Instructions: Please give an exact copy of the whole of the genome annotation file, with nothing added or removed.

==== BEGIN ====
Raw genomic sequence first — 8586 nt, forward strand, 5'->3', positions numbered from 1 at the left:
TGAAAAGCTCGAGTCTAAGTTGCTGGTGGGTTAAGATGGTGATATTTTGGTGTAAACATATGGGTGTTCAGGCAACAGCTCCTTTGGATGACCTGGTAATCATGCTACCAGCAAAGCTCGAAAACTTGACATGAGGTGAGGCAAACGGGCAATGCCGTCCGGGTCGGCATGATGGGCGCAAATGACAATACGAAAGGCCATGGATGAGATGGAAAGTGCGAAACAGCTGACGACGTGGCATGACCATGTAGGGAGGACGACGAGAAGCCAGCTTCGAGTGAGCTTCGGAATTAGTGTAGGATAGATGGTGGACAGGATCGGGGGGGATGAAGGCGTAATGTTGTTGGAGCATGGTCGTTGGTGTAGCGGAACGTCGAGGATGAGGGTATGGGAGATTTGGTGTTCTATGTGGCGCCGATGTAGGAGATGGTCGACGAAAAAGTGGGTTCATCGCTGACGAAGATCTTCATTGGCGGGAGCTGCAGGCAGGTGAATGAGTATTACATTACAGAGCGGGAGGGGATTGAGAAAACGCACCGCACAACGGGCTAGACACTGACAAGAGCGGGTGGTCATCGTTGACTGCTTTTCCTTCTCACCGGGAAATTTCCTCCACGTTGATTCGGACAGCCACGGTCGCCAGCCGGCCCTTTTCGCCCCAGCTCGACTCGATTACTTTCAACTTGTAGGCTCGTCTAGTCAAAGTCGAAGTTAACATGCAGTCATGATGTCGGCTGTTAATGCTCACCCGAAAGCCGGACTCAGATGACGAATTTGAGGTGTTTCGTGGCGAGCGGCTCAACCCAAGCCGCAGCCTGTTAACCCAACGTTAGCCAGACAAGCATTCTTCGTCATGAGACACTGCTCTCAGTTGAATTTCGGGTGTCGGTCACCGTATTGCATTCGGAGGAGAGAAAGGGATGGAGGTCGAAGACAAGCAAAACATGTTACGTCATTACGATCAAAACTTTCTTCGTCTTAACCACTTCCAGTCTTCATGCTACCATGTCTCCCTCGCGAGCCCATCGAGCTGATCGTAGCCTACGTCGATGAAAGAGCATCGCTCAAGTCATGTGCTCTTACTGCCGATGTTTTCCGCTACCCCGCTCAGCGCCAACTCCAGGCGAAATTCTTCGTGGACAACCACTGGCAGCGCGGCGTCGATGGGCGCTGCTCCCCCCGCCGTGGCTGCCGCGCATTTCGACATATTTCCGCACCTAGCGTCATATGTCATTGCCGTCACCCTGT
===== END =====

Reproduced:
Raw genomic sequence first — 8586 nt, forward strand, 5'->3', positions numbered from 1 at the left:
TGAAAAGCTCGAGTCTAAGTTGCTGGTGGGTTAAGATGGTGATATTTTGGTGTAAACATATGGGTGTTCAGGCAACAGCTCCTTTGGATGACCTGGTAATCATGCTACCAGCAAAGCTCGAAAACTTGACATGAGGTGAGGCAAACGGGCAATGCCGTCCGGGTCGGCATGATGGGCGCAAATGACAATACGAAAGGCCATGGATGAGATGGAAAGTGCGAAACAGCTGACGACGTGGCATGACCATGTAGGGAGGACGACGAGAAGCCAGCTTCGAGTGAGCTTCGGAATTAGTGTAGGATAGATGGTGGACAGGATCGGGGGGGATGAAGGCGTAATGTTGTTGGAGCATGGTCGTTGGTGTAGCGGAACGTCGAGGATGAGGGTATGGGAGATTTGGTGTTCTATGTGGCGCCGATGTAGGAGATGGTCGACGAAAAAGTGGGTTCATCGCTGACGAAGATCTTCATTGGCGGGAGCTGCAGGCAGGTGAATGAGTATTACATTACAGAGCGGGAGGGGATTGAGAAAACGCACCGCACAACGGGCTAGACACTGACAAGAGCGGGTGGTCATCGTTGACTGCTTTTCCTTCTCACCGGGAAATTTCCTCCACGTTGATTCGGACAGCCACGGTCGCCAGCCGGCCCTTTTCGCCCCAGCTCGACTCGATTACTTTCAACTTGTAGGCTCGTCTAGTCAAAGTCGAAGTTAACATGCAGTCATGATGTCGGCTGTTAATGCTCACCCGAAAGCCGGACTCAGATGACGAATTTGAGGTGTTTCGTGGCGAGCGGCTCAACCCAAGCCGCAGCCTGTTAACCCAACGTTAGCCAGACAAGCATTCTTCGTCATGAGACACTGCTCTCAGTTGAATTTCGGGTGTCGGTCACCGTATTGCATTCGGAGGAGAGAAAGGGATGGAGGTCGAAGACAAGCAAAACATGTTACGTCATTACGATCAAAACTTTCTTCGTCTTAACCACTTCCAGTCTTCATGCTACCATGTCTCCCTCGCGAGCCCATCGAGCTGATCGTAGCCTACGTCGATGAAAGAGCATCGCTCAAGTCATGTGCTCTTACTGCCGATGTTTTCCGCTACCCCGCTCAGCGCCAACTCCAGGCGAAATTCTTCGTGGACAACCACTGGCAGCGCGGCGTCGATGGGCGCTGCTCCCCCCGCCGTGGCTGCCGCGCATTTCGACATATTTCCGCACCTAGCGTCATATGTCATTGCCGTCACCCTGT